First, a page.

*Substitute dried cranberries for raisins; they add some color.

*Substitute a very small pinch of cayenne pepper for serrano pepper.

*Cut mango into ½-inch to ¾-inch cubes.

Ingredients:

4 cups peeled, diced jicama

3 cups peeled, diced mango

1 cup golden raisins

¼ cup fresh lime juice

¼ cup orange juice

3 tablespoons extra-virgin olive oil

½ serrano pepper, seeded

Directions:

Gently toss the jicama, mango and raisins in a large bowl. Set aside.

In the blender, whirl the juices, oil and pepper until pepper is thoroughly blended.

Pour over the jicama mixture and toss. Serve chilled.

Fingerling potatoes. Credit: Foodista via Wikimedia Commons.

Herb-Roasted Fingerling Potatoes (Pareve)

Serves 8

Cook’s Tips:

*Use dried rosemary and thyme instead of fresh: 1 teaspoon dried to 1 tablespoon fresh.

*Lemon juice drizzled over cooked potatoes intensifies herb flavors.

*If using fresh rosemary leaves, discard woody stems.

*May need to use two baking sheets.

*Use latex gloves to toss potatoes.

*Potatoes are ready when a pointed knife slips out easily.

Ingredients:

2½-3 pounds fingerling potatoes, washed

3-4 tablespoons extra-virgin olive oil

2 tablespoons finely snipped fresh rosemary

2 tablespoons finely snipped thyme

kosher salt and fresh ground pepper

Directions:

Preheat oven to 400 degrees.

Thinly coat baking sheet with olive oil. Cut potatoes in 1-inch to 1½-inch chunks and place on baking sheet. Drizzle with olive oil, rosemary, thyme and a sprinkling of salt and pepper. Toss to thoroughly coat.

Spread potatoes in one layer. Cover with aluminum foil.

Roast for 20 minutes in preheated oven. Remove foil, toss potatoes and continue roasting for 15 to 30 minutes longer, or until potatoes are tender.

Serve hot or warm.

Note: Make an hour or so ahead of time. Transfer to ovenproof serving dish, cover with aluminum foil. Warm in a 350-degree oven for 10 to 15 minutes.

Passover matzha. Credit: Pixabay.

 

Fresh Pineapple Kugel (Dairy)

Serves 8 to 10

Delicious, hot, cold or at room temperature.

Cook’s Tips:

*Coarsely chop fresh pineapple chunks in food processor.

*To prevent stickiness in kosher-for-Passover cooked noodles, run cold water through them and drain thoroughly.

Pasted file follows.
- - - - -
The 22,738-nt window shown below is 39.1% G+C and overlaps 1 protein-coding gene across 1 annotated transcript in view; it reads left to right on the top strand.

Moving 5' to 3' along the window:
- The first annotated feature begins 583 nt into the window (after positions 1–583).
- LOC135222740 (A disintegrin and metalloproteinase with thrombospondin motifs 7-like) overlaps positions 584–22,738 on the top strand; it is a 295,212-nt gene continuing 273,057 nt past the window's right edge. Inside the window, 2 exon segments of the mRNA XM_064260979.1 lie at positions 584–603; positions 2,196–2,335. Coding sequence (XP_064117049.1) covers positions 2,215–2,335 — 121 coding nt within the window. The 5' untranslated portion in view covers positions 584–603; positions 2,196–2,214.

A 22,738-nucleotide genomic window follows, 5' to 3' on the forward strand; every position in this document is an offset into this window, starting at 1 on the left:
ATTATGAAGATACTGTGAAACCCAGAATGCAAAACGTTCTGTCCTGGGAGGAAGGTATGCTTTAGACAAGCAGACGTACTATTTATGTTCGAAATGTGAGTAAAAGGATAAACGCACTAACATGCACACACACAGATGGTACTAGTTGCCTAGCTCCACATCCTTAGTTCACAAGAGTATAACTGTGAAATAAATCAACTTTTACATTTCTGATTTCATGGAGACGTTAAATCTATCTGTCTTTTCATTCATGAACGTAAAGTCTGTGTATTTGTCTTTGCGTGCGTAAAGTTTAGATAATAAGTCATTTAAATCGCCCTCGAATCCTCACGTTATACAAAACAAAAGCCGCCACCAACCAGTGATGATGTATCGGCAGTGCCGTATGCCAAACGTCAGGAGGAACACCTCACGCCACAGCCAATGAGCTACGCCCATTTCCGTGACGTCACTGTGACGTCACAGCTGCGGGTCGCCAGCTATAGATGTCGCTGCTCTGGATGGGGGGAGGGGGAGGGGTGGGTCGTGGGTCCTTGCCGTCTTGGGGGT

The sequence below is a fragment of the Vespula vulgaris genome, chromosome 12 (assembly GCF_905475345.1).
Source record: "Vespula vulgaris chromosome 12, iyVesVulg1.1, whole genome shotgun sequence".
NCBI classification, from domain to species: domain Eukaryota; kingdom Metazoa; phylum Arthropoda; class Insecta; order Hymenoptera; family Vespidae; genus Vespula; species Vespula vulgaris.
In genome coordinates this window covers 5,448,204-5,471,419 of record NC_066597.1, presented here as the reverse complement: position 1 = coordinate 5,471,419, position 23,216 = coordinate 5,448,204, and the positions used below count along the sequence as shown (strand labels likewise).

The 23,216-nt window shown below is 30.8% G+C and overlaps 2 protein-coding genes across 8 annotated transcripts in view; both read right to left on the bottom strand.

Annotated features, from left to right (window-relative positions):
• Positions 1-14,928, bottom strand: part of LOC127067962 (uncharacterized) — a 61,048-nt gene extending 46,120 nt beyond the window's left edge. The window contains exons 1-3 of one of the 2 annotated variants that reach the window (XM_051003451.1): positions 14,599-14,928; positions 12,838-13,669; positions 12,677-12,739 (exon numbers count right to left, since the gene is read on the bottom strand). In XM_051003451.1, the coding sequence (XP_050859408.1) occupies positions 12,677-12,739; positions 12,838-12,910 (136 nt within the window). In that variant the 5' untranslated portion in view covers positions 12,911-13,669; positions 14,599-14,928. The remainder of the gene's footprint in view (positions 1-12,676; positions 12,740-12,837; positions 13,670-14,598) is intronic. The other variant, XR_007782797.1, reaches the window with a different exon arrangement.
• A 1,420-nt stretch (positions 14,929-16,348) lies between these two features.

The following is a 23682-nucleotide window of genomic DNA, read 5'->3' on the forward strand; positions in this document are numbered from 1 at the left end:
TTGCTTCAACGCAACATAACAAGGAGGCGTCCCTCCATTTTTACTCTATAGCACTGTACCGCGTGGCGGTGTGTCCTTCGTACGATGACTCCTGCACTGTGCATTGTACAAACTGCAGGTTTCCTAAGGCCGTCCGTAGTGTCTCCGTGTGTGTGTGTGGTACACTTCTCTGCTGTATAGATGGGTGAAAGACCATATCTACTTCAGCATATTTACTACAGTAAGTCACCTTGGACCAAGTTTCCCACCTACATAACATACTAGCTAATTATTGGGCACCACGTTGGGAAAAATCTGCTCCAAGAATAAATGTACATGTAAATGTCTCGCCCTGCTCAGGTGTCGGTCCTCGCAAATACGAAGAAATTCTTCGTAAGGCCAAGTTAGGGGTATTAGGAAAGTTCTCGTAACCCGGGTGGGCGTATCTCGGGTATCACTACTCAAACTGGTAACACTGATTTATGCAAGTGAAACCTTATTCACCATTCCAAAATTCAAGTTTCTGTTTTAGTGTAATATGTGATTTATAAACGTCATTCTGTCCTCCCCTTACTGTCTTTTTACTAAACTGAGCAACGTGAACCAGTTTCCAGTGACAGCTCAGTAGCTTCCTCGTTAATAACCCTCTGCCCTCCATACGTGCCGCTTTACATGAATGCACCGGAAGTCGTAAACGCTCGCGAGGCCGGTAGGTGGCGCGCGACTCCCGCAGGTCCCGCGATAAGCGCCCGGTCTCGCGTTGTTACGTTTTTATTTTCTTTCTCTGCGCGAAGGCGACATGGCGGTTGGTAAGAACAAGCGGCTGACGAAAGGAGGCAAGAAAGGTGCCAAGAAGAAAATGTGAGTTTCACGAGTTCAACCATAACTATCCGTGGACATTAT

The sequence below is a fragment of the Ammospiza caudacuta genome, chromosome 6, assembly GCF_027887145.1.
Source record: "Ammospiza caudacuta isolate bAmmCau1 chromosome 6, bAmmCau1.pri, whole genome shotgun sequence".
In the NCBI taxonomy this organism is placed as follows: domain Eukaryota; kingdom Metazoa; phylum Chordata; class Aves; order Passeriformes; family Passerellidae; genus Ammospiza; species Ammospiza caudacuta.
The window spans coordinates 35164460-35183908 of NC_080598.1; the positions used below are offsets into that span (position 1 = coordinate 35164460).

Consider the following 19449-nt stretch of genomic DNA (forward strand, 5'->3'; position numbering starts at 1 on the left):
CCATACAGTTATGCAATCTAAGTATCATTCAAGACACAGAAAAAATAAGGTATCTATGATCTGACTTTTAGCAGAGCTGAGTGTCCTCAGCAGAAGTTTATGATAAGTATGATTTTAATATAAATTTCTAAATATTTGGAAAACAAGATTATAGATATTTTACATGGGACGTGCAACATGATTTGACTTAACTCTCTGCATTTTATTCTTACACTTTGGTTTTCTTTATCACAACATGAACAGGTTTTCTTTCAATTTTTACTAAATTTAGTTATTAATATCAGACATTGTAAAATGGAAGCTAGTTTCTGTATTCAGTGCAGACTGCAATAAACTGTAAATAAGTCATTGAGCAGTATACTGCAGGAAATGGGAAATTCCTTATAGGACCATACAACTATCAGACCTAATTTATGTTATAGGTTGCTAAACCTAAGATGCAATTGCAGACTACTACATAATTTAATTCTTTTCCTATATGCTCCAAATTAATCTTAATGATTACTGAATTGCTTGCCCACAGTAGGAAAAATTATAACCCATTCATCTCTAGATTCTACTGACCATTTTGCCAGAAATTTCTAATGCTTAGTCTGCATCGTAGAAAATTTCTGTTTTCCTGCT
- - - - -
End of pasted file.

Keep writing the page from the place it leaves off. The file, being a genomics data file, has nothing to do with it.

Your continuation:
Ingredients:

⅔ cup, plus 2 tablespoons sugar

1 tablespoon cinnamon, divided

5 eggs, lightly beaten

¼ cup peanut oil, plus oil for coating dish

½ cup sour cream

2 cups fresh pineapple, coarsely chopped

1 (16 oz.) jar chunky applesauce

8 oz. noodles, cooked according to package directions

Directions:

Preheat oven to 375 degrees.

Coat a 9 x 12 inch baking dish with peanut oil.

In a cup, mix 2 tablespoons sugar and 2 teaspoons cinnamon. Set aside.

In a large bowl, whisk the eggs. Add ¼ cup peanut oil, sour cream, pineapple, applesauce, ⅔ cup sugar and 1 teaspoon cinnamon. Stir in noodles and mix well.

Transfer to prepared baking dish. Sprinkle with cinnamon-sugar mixture.

Bake in preheated oven 45 to 50 minutes, or until firm in center when touched lightly with fingers. Cut into squares while warm.

May be frozen.

Blackberries. Credit: David R. Tribble via Wikimedia Commons.

Orange Sponge Pudding With Fresh Blackberries (Dairy)

Serves 6.

Recipe may be doubled for this rich dessert.

Ingredients:

3 eggs, divided

½ cup milk

½ cup honey, warmed

2 tablespoons butter, melted

¼ cup matzah cake meal

¼ teaspoon salt

3 tablespoons frozen thawed orange juice concentrate

1 cup fresh blackberries to garnish

Directions:

Preheat oven to 350 degrees.

Spray 6 custard cups with nonstick vegetable spray. Place cups in a 9-inch square baking dish. Set aside.

Separate the egg yolks and egg whites, and place in separate bowls. Whisk the egg whites until they peak softly. Set aside.

In a medium bowl, whisk the egg yolks and milk. Add the honey, butter, cake meal, salt and orange-juice concentrate. Mix well to blend.

Gently fold in the egg whites, leaving some lumps.

Divide equally between the prepared custard cups. Carefully pour hot water into the baking dish to come about halfway up the sides of the cups.

Bake in preheated oven 35 minutes, or until top is golden-brown and a toothpick inserted in center comes out clean.

To serve: Place on a pretty dessert plate with blackberries on the side. Serve at room temperature.

Chunk chocolate. Credit: Sebastian Koppehel via Wikimedia Commons.

Easy Sinful Chocolate Sauce (Dairy)

Makes about 2 cups

Cook’s Tips:

*May make a week ahead and refrigerate. Bring to room temperature before serving.

*Chop chocolate in food processor.

Ingredients:

1 cup heavy cream

1 tablespoon butter

8 ounces semisweet chocolate, chopped

⅛ teaspoon cinnamon

½ teaspoon orange extract

Directions:

In a saucepan over low heat, melt the cream and butter, stirring often.

Raise heat to medium, and add the chocolate and cinnamon. Stir until melted and smooth.

Stir in the orange extract. Remove from heat.

Serve warm.

Ethel G. Hofman is a widely syndicated American Jewish food and travel columnist, author and culinary consultant.